17-24 July 2013
KTH and Stockholm University Campus
Europe/Stockholm timezone

Implications of Br(μ-> e γ) and Δa_mu on muonic lepton flavour violating processes

19 Jul 2013, 11:00
D1 (KTH Campus)


KTH Campus

Talk presentation Flavour Physics and Fundamental Symmetries Flavour Physics and fundamental symmetries


Chun-Khiang Chua


We study the implications of the experimental results on the \mu -> e\gamma decay rate and the muon anomalous magnetic moment, on muonic lepton flavor violating processes, such as \mu -> 3 e and \mu N -> e N. We use a model independent approach in this analysis, where these processes are considered to be loop induced by exchanging spin 1/2 and spin 0 particles. We explore two complementary cases, which has no or has an internal (built-in) cancellation mechanism in amplitudes. Our main results are as following. (a) Bounds from rates are used to constrain parameters, such as coupling constants and masses. These constraints can be easily updated by simple scalings, if the experimental situations change. (b) The muon g-2 data favors non-chiral interactions. (c) In \mu -> 3 e and \mu N -> e N processes, Z-penguin diagrams may play some role, while box diagrams contributions are usually highly constrained. (d) In the first case (without any built-in cancellation mechanism), using the recent \mu -> e\gamma bound, we find that \mu -> 3e and \mu N -> e N rates are bounded below the present experimental limits by two to three orders of magnitudes in general. Furthermore, by comparing \Delta a_\mu and Br(\mu->e\gamma) data, the couplings of \mu and e are found to be highly hierarchical. Additional suppression mechanism should be called for. (e) In the second case (with a built-in cancellation mechanism), mixing angles can provide additional suppression factors to satisfy the \Delta a_\mu and Br(\mu -> e\gamma) bounds. While the \mu-> 3 e rate remains suppressed, the bounds on \mu N -> e N rates, implicated from the latest \mu -> e\gamma bound, can be relaxed significantly and can be just below the present experimental limits.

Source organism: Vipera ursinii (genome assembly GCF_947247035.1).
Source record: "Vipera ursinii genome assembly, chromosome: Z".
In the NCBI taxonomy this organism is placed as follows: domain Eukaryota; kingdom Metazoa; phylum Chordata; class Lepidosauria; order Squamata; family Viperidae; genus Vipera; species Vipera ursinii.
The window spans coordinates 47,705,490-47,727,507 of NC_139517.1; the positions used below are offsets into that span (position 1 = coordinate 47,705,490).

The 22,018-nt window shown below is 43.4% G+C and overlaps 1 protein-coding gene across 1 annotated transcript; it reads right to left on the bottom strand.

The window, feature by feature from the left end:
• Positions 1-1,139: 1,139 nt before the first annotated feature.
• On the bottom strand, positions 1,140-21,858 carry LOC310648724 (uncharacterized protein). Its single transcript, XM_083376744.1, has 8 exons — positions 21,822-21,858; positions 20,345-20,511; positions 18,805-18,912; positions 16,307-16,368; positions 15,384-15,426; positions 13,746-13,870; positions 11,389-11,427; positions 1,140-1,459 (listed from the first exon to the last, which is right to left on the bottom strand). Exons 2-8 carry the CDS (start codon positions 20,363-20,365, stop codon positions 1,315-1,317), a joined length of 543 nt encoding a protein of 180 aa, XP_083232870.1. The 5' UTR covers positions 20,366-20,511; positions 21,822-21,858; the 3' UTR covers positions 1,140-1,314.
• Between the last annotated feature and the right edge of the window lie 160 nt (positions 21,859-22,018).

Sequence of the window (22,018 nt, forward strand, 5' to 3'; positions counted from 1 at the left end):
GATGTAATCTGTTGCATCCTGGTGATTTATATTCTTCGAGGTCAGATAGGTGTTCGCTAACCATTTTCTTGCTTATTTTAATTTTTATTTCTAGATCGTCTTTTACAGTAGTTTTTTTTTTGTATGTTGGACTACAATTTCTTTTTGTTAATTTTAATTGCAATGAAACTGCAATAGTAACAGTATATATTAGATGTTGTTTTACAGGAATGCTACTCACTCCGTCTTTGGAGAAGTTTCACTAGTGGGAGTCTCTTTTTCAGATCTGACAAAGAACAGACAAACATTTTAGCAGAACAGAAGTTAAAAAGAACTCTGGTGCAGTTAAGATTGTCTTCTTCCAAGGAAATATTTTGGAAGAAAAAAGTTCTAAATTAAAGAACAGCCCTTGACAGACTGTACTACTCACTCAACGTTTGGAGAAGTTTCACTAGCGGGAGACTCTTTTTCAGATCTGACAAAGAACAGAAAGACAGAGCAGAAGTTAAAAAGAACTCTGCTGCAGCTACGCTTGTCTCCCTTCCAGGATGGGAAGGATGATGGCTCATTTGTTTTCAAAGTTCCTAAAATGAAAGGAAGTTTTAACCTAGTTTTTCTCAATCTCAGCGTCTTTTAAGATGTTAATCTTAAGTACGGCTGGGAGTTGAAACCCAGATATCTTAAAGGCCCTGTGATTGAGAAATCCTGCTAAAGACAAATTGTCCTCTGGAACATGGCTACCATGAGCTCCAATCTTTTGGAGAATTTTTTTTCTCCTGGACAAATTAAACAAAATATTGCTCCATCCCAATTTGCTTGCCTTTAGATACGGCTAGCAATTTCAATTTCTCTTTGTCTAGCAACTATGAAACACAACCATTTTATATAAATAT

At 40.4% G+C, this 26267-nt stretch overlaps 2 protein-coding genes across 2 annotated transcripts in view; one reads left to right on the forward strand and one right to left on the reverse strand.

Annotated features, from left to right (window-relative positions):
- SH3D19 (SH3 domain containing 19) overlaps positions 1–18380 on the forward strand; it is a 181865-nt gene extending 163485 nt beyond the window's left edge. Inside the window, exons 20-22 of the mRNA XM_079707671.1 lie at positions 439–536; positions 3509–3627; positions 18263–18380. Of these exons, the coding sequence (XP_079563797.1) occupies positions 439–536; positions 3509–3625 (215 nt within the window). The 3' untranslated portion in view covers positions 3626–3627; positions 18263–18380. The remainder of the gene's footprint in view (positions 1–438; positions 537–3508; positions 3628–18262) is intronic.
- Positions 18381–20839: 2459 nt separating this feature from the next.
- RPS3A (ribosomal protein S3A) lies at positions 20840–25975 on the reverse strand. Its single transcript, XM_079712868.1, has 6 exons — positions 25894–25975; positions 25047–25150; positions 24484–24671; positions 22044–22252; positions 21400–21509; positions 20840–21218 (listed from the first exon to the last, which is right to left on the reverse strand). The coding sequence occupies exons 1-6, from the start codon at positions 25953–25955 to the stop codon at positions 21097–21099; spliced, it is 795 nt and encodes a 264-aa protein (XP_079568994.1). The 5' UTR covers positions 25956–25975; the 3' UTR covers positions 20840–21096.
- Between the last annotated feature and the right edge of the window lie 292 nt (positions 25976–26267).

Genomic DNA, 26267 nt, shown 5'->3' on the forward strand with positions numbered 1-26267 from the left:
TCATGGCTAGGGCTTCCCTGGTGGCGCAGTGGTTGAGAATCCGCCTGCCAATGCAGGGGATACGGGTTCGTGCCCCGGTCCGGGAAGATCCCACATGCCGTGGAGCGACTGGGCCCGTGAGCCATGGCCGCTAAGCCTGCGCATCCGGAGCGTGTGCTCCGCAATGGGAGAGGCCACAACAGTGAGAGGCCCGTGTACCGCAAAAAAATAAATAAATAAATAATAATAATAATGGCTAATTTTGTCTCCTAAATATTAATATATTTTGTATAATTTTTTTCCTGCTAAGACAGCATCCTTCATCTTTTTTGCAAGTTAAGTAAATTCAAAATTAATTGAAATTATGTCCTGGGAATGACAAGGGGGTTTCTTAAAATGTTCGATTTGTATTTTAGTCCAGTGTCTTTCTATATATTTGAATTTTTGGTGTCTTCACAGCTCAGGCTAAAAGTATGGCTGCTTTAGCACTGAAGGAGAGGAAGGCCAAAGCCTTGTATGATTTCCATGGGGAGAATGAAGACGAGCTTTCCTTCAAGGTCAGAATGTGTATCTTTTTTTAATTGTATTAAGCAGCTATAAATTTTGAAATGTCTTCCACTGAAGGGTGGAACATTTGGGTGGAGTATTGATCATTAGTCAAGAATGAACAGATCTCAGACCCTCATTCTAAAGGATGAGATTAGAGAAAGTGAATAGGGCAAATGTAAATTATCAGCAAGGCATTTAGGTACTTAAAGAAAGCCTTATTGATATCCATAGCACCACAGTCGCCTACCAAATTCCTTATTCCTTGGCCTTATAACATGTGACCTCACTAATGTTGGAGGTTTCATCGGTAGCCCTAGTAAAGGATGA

Primary author

Presentation Materials